You know you’re in a rut when you run out of ideas and inspiration. I personally see a rut as a productivity vacuum. It might very well be a reason why you aren’t getting results. Even as you spend more time on your work, you can’t seem to get anything constructive done. While I’m normally productive, I get into occasional ruts (especially when I’ve been working back-to-back without rest). During those times, I can spend an entire day in front of the computer and get nothing done. It can be quite frustrating.

      Over time, I have tried and found several methods that are helpful to pull me out of a rut. If you experience ruts too, whether as a working professional, a writer, a blogger, a student or other work, you will find these useful. Here are 12 of my personal tips to get out of ruts:

      1. Work on the small tasks.

      When you are in a rut, tackle it by starting small. Clear away your smaller tasks which have been piling up. Reply to your emails, organize your documents, declutter your work space, and reply to private messages.

      Whenever I finish doing that, I generate a positive momentum which I bring forward to my work.

      2. Take a break from your work desk.

      Get yourself away from your desk and go take a walk. Go to the washroom, walk around the office, go out and get a snack.

      Your mind is too bogged down and needs some airing. Sometimes I get new ideas right after I walk away from my computer.

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      3. Upgrade yourself

      Take the down time to upgrade yourself. Go to a seminar. Read up on new materials (#7). Pick up a new language. Or any of the 42 ways here to improve yourself.

      The modern computer uses different typefaces because Steve Jobs dropped in on a calligraphy class back in college. How’s that for inspiration?

      4. Talk to a friend.

      Talk to someone and get your mind off work for a while.

      Talk about anything, from casual chatting to a deep conversation about something you really care about. You will be surprised at how the short encounter can be rejuvenating in its own way.

      5. Forget about trying to be perfect.

      If you are in a rut, the last thing you want to do is step on your own toes with perfectionist tendencies.

      Just start small. Do what you can, at your own pace. Let yourself make mistakes.

      Soon, a little trickle of inspiration will come. And then it’ll build up with more trickles. Before you know it, you have a whole stream of ideas.

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      6. Paint a vision to work towards.

      If you are continuously getting in a rut with your work, maybe there’s no vision inspiring you to move forward.

      Think about why you are doing this, and what you are doing it for. What is the end vision in mind?

      Make it as vivid as possible. Make sure it’s a vision that inspires you and use that to trigger you to action.

      7. Read a book (or blog).

      The things we read are like food to our brain. If you are out of ideas, it’s time to feed your brain with great materials.

      Here’s a list of 40 books you can start off with. Stock your browser with only the feeds of high quality blogs, such as Lifehack.org, DumbLittleMan, Seth Godin’s Blog, Tim Ferris’ Blog, Zen Habits or The Personal Excellence Blog.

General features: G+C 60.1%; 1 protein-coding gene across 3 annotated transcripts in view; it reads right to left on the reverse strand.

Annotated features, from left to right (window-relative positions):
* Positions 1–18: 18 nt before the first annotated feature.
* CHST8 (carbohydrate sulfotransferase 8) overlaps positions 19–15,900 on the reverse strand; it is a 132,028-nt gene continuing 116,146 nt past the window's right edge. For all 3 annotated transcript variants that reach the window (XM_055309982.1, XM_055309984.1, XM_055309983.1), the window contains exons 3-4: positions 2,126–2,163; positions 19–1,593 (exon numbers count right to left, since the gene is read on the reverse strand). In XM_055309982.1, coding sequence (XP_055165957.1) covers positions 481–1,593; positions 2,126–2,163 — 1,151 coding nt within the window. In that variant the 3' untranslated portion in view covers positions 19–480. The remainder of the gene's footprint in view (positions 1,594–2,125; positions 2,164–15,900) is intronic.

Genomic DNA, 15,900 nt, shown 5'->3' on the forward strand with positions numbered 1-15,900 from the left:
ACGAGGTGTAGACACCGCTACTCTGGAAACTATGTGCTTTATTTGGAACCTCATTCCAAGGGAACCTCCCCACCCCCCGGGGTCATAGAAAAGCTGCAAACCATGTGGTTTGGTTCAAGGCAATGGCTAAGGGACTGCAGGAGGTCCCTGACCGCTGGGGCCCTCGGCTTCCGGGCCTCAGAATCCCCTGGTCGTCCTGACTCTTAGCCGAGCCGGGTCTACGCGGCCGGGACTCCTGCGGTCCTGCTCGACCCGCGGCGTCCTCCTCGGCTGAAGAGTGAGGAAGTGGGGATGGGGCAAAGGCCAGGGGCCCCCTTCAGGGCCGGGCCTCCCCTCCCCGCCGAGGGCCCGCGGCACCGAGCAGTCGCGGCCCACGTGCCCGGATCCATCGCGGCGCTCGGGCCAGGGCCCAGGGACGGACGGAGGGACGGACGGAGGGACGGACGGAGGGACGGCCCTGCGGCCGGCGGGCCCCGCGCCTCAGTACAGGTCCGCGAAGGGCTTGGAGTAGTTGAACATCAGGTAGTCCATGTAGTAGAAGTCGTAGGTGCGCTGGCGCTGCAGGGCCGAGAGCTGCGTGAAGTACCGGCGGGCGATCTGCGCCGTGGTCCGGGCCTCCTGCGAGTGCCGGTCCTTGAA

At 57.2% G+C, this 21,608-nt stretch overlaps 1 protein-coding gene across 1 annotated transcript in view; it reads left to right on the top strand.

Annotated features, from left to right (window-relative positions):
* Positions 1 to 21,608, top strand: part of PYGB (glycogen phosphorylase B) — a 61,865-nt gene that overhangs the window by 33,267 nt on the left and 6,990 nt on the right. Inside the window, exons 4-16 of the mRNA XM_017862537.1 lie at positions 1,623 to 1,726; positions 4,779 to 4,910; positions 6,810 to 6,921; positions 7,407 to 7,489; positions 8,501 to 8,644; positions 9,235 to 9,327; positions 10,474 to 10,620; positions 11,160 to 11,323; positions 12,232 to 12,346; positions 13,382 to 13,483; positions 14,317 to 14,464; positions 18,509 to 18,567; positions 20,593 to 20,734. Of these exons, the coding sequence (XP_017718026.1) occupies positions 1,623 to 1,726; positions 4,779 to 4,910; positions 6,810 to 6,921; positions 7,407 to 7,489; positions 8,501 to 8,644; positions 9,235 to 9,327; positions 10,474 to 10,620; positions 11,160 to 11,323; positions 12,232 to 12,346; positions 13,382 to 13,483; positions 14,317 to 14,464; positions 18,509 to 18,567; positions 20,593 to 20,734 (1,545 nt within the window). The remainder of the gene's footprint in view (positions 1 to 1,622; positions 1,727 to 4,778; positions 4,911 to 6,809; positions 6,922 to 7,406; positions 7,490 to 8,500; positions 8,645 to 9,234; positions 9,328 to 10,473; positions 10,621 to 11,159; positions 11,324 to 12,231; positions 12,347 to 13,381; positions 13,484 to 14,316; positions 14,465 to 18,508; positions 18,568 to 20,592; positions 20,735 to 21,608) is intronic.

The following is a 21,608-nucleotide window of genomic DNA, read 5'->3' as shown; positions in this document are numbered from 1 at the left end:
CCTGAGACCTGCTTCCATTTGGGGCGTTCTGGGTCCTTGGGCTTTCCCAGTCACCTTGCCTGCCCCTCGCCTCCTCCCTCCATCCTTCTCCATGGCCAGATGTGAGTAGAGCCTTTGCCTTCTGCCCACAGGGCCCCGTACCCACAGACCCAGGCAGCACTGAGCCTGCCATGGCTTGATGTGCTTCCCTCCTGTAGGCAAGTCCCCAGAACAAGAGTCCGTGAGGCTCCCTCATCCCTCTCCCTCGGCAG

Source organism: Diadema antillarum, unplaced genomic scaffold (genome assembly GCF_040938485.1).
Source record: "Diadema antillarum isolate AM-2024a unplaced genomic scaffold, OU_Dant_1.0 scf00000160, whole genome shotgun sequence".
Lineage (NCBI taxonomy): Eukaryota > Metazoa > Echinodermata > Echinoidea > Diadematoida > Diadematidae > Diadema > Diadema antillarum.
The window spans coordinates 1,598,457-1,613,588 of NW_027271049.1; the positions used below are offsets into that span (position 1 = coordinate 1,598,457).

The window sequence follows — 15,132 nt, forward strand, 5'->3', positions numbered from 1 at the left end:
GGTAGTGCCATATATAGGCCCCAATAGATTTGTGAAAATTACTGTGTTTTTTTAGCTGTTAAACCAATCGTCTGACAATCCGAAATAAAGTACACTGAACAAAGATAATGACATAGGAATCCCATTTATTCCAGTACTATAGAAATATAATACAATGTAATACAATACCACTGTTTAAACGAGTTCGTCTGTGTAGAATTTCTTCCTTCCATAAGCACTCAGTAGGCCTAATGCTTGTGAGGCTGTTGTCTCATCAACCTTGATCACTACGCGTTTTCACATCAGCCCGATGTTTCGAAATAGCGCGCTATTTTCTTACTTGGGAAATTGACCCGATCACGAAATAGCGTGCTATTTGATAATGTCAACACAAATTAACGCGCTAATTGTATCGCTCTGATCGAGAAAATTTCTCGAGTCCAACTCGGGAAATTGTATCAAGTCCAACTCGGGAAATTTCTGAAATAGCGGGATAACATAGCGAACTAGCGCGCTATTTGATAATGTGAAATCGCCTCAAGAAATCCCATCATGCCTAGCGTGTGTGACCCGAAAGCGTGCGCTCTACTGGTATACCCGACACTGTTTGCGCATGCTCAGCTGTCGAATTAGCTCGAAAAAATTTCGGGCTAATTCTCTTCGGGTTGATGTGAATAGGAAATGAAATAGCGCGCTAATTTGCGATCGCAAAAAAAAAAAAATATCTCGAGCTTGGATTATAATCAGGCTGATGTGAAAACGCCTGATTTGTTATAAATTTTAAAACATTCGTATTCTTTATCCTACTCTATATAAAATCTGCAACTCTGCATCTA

Check out the best selling books; those are generally packed with great wisdom.

      8. Have a quick nap.

      If you are at home, take a quick nap for about 20-30 minutes. This clears up your mind and gives you a quick boost. Nothing quite like starting off on a fresh start after catching up on sleep.

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      9. Remember why you are doing this.

      Sometimes we lose sight of why we do what we do, and after a while we become jaded. A quick refresher on why you even started on this project will help.

      What were you thinking when you thought of doing this? Retrace your thoughts back to that moment. Recall why you are doing this. Then reconnect with your muse.

      10. Find some competition.

      Nothing quite like healthy competition to spur us forward. If you are out of ideas, then check up on what people are doing in your space.

      Colleagues at work, competitors in the industry, competitors’ products and websites, networking conventions.. you get the drill.

      11. Go exercise.

      Since you are not making headway at work, might as well spend the time shaping yourself up.

      Sometimes we work so much that we neglect our health and fitness. Go jog, swim, cycle, whichever exercise you prefer.

      As you improve your physical health, your mental health will improve, too. The different facets of ourselves are all interlinked.

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      Here’re 15 Tips to Restart the Exercise Habit (and How to Keep It).

      12. Take a good break.

      Ruts are usually signs that you have been working too long and too hard. It’s time to get a break.

      Beyond the quick tips above, arrange for a 1-day or 2-days of break from your work. Don’t check your (work) emails or do anything work-related. Relax and do your favorite activities. You will return to your work recharged and ready to start.

      Contrary to popular belief, the world will not end from taking a break from your work. In fact, you will be much more ready to make an impact after proper rest. My best ideas and inspiration always hit me whenever I’m away from my work.

      Take a look at this to learn the importance of rest: The Importance of Scheduling Downtime

      More Resources About Getting out of a Rut

      Featured photo credit: Joshua Earle via unsplash.com